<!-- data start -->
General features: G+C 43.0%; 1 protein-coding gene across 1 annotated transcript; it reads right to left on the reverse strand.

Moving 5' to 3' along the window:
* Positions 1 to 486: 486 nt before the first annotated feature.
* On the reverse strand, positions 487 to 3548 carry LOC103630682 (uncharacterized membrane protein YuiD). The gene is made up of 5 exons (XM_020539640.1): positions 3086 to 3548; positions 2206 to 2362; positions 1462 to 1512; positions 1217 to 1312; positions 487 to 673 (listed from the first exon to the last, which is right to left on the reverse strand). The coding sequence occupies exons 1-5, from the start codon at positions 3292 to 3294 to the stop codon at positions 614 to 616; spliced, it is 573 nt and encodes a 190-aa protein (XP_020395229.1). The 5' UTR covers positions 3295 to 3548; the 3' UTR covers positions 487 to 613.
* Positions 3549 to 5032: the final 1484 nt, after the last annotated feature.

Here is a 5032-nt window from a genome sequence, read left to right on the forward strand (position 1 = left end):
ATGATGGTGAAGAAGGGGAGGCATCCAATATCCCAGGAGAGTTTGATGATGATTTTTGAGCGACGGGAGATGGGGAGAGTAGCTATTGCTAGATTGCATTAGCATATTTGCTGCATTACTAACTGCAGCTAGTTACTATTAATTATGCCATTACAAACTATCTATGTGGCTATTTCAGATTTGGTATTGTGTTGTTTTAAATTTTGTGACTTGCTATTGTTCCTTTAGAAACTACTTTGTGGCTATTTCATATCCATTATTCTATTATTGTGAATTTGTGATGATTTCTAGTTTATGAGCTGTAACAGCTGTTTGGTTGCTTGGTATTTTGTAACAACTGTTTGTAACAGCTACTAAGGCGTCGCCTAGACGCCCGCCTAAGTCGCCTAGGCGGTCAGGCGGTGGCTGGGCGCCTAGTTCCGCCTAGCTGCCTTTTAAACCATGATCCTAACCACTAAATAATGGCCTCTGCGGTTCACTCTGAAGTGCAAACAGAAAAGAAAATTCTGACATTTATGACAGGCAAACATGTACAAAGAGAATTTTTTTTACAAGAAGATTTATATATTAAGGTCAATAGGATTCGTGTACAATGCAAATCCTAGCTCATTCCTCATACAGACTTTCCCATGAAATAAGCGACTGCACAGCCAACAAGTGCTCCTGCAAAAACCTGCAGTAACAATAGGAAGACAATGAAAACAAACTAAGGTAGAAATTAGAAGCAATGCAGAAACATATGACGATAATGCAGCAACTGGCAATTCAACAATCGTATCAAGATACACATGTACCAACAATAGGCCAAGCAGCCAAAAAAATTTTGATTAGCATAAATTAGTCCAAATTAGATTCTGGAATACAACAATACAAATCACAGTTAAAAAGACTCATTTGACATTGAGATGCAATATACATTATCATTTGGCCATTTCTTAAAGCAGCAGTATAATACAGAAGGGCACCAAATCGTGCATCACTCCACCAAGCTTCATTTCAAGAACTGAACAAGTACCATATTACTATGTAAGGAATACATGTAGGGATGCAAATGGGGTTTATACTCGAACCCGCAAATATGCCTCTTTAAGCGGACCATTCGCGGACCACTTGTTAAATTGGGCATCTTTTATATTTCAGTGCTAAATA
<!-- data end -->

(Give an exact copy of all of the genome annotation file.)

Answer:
General features: G+C 43.0%; 1 protein-coding gene across 1 annotated transcript; it reads right to left on the reverse strand.

Moving 5' to 3' along the window:
* Positions 1 to 486: 486 nt before the first annotated feature.
* On the reverse strand, positions 487 to 3548 carry LOC103630682 (uncharacterized membrane protein YuiD). The gene is made up of 5 exons (XM_020539640.1): positions 3086 to 3548; positions 2206 to 2362; positions 1462 to 1512; positions 1217 to 1312; positions 487 to 673 (listed from the first exon to the last, which is right to left on the reverse strand). The coding sequence occupies exons 1-5, from the start codon at positions 3292 to 3294 to the stop codon at positions 614 to 616; spliced, it is 573 nt and encodes a 190-aa protein (XP_020395229.1). The 5' UTR covers positions 3295 to 3548; the 3' UTR covers positions 487 to 613.
* Positions 3549 to 5032: the final 1484 nt, after the last annotated feature.

Here is a 5032-nt window from a genome sequence, read left to right on the forward strand (position 1 = left end):
ATGATGGTGAAGAAGGGGAGGCATCCAATATCCCAGGAGAGTTTGATGATGATTTTTGAGCGACGGGAGATGGGGAGAGTAGCTATTGCTAGATTGCATTAGCATATTTGCTGCATTACTAACTGCAGCTAGTTACTATTAATTATGCCATTACAAACTATCTATGTGGCTATTTCAGATTTGGTATTGTGTTGTTTTAAATTTTGTGACTTGCTATTGTTCCTTTAGAAACTACTTTGTGGCTATTTCATATCCATTATTCTATTATTGTGAATTTGTGATGATTTCTAGTTTATGAGCTGTAACAGCTGTTTGGTTGCTTGGTATTTTGTAACAACTGTTTGTAACAGCTACTAAGGCGTCGCCTAGACGCCCGCCTAAGTCGCCTAGGCGGTCAGGCGGTGGCTGGGCGCCTAGTTCCGCCTAGCTGCCTTTTAAACCATGATCCTAACCACTAAATAATGGCCTCTGCGGTTCACTCTGAAGTGCAAACAGAAAAGAAAATTCTGACATTTATGACAGGCAAACATGTACAAAGAGAATTTTTTTTACAAGAAGATTTATATATTAAGGTCAATAGGATTCGTGTACAATGCAAATCCTAGCTCATTCCTCATACAGACTTTCCCATGAAATAAGCGACTGCACAGCCAACAAGTGCTCCTGCAAAAACCTGCAGTAACAATAGGAAGACAATGAAAACAAACTAAGGTAGAAATTAGAAGCAATGCAGAAACATATGACGATAATGCAGCAACTGGCAATTCAACAATCGTATCAAGATACACATGTACCAACAATAGGCCAAGCAGCCAAAAAAATTTTGATTAGCATAAATTAGTCCAAATTAGATTCTGGAATACAACAATACAAATCACAGTTAAAAAGACTCATTTGACATTGAGATGCAATATACATTATCATTTGGCCATTTCTTAAAGCAGCAGTATAATACAGAAGGGCACCAAATCGTGCATCACTCCACCAAGCTTCATTTCAAGAACTGAACAAGTACCATATTACTATGTAAGGAATACATGTAGGGATGCAAATGGGGTTTATACTCGAACCCGCAAATATGCCTCTTTAAGCGGACCATTCGCGGACCACTTGTTAAATTGGGCATCTTTTATATTTCAGTGCTAAATA